UK & World News
China Set To Unveil Xi Jinping As New Leader
President Hu Jintao of China has stepped down as the general secretary of the Communist Party as the country concludes its once-in-a-decade leadership transition.
At the ceremony in Beijing's Great Hall of the People next to Tiananmen Square, President Hu made the last few procedural steps in passing the responsibility of governing the world's most populous country to a new generation of leaders.
Xi Jinping will be unveiled as the party's new general secretary at another ceremony on Thursday and will formally take over as Chinese president in March.
The new leadership team, who will be paraded in front of the world's cameras at the ceremony, is the so-called Fifth Generation: a group of middle-aged men who are tasked with ruling 1.3 billion people.
Their job will be to ensure Communist continuity, five generations after the revolution which brought Chairman Mao to power.
However, their challenge will be to balance a strong but slowing economy with growing resentment over corruption, an urban-rural wealth gap and continued calls for wholesale political reform.
The method through which the Communist Party chooses its new leaders is extremely opaque.
The party's 80 million members represent just 6% of the country's population, and it is they who have some say over who in their community rises up each of the thousands of different party organisations.
With a pyramid effect fewer and fewer people endorse those who will sit above them. Today it was the turn of 2,000 very senior delegates to choose the 200 who will rise above them.
From that 200, the Politburo of 26 will be selected and, in turn, from that the Standing Committee of just seven will be endorsed.
Given how confusing and opaque that is, it is rare to get a glimpse of the process in action.
But along with other international news organisations, Sky News was granted brief access to the Great Hall of the People on Wednesday.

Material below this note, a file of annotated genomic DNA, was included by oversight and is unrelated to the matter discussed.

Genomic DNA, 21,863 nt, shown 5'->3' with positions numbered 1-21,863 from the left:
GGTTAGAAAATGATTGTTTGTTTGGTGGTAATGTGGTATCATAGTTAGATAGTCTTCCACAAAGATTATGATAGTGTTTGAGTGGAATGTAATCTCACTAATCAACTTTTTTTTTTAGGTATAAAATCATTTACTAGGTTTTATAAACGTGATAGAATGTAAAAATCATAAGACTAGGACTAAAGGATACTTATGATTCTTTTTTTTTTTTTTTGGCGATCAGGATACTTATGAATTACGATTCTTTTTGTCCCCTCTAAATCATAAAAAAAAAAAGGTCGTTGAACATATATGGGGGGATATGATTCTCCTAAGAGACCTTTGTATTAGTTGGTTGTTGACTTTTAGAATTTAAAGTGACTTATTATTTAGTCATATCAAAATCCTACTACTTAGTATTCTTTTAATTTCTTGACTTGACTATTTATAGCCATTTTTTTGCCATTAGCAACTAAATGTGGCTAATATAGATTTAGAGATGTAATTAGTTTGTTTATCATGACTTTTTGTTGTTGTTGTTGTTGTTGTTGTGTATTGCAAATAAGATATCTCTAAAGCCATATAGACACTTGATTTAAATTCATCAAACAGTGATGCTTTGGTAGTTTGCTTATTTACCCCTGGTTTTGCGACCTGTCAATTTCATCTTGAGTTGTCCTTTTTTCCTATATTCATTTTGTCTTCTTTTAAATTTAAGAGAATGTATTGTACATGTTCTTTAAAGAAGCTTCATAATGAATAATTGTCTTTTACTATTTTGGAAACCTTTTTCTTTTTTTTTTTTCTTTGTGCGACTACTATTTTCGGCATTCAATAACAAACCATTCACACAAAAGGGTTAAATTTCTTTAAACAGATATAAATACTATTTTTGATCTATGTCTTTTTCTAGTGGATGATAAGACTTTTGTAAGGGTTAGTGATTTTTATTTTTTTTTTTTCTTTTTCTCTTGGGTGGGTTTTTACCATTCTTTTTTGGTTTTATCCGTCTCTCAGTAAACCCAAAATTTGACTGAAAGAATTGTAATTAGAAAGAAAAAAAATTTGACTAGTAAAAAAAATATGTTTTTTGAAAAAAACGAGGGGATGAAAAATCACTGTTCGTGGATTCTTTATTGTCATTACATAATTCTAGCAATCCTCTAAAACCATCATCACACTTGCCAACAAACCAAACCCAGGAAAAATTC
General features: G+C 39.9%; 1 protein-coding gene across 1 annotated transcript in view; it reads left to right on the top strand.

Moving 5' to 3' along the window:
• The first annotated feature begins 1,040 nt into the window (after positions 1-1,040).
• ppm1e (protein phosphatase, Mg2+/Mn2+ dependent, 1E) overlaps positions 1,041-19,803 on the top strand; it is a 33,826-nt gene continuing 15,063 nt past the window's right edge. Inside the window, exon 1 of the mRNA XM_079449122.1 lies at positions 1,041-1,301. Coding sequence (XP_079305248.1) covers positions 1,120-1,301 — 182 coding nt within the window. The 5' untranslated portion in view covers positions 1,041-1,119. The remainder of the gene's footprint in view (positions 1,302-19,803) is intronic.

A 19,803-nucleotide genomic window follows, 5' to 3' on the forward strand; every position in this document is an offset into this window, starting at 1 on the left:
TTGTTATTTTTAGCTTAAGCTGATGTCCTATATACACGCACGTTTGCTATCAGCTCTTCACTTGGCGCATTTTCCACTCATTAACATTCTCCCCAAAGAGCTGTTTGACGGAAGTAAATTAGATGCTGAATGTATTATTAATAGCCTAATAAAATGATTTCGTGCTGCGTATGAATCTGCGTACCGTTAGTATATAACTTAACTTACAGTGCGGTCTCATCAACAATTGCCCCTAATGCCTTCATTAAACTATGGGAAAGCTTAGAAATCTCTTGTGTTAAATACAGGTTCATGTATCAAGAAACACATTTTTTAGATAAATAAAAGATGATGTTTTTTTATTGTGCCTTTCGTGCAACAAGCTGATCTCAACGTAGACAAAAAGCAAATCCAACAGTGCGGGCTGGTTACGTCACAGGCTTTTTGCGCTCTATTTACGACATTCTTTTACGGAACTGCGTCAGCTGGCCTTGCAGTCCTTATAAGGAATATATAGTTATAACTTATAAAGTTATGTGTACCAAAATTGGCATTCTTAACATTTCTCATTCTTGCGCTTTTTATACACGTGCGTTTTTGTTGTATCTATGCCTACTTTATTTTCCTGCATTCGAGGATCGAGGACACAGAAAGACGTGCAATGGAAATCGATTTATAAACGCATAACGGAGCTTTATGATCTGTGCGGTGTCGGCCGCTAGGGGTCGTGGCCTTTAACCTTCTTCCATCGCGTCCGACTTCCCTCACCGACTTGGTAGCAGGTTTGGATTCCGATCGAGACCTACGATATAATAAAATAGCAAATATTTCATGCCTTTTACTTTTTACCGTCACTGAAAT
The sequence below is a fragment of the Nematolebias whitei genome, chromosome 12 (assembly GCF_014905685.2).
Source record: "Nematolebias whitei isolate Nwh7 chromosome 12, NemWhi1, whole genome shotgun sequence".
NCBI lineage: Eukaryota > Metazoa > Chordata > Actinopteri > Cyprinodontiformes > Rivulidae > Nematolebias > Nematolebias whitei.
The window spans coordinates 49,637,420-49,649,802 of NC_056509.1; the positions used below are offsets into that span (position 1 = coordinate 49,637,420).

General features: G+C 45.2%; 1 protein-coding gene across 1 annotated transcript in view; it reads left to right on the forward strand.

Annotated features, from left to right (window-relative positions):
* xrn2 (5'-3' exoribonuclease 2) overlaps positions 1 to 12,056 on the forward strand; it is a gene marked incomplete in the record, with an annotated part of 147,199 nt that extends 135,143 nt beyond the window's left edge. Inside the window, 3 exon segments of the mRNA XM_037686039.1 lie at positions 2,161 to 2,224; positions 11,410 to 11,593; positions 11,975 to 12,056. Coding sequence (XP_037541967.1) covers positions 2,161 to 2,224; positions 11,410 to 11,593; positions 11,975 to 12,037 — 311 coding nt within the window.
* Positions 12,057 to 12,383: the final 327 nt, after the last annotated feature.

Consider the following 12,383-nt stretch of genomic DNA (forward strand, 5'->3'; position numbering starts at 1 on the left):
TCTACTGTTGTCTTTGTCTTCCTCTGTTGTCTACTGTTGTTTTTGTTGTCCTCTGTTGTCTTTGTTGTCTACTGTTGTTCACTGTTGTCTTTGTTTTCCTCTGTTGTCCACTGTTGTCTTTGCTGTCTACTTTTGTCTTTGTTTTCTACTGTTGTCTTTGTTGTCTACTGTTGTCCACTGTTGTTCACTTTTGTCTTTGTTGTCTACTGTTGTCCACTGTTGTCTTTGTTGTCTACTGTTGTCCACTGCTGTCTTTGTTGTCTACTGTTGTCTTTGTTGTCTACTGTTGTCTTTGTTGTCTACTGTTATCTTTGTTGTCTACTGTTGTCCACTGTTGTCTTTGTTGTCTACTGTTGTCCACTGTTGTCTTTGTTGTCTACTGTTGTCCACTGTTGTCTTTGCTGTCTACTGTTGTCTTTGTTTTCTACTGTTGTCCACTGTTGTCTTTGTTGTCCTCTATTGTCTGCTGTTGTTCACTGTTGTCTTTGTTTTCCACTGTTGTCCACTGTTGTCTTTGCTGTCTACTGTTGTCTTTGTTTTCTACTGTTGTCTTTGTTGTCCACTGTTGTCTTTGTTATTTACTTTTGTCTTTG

The trip involved a dawn pick-up from a Beijing hotel. A fleet of government buses took the waiting media across Beijing, around Tiananmen Square and into the Great Hall complex.
We passed through several high-tech security searches and then queued in the Hall's corridors for three hours.
From the windows we could see the fleets of black Audis used to ferry the delegates around town. Audi has become the preferred make of car for all those with power in Beijing.
The Great Hall itself is an awesome sight. Imagine the grandest of theatres and then quadruple the size. On the stage, in perfect uniformity, sat the 200 Central Committee members.
From our distant vantage point, it was quickly clear that binoculars would have been useful. Each of the figures was simply a dot in a grey suit. It was not even possible to tell which of the men (and they are almost all men) was speaking.
With impressive unison all 200 delegates raised their hands together in one single motion as they agreed to endorse different reports.
We watched this spectacle inside the Great Hall for just an hour: a tiny glimpse inside the Communist machine as it appoints the man who will lead the country for the next 10 years.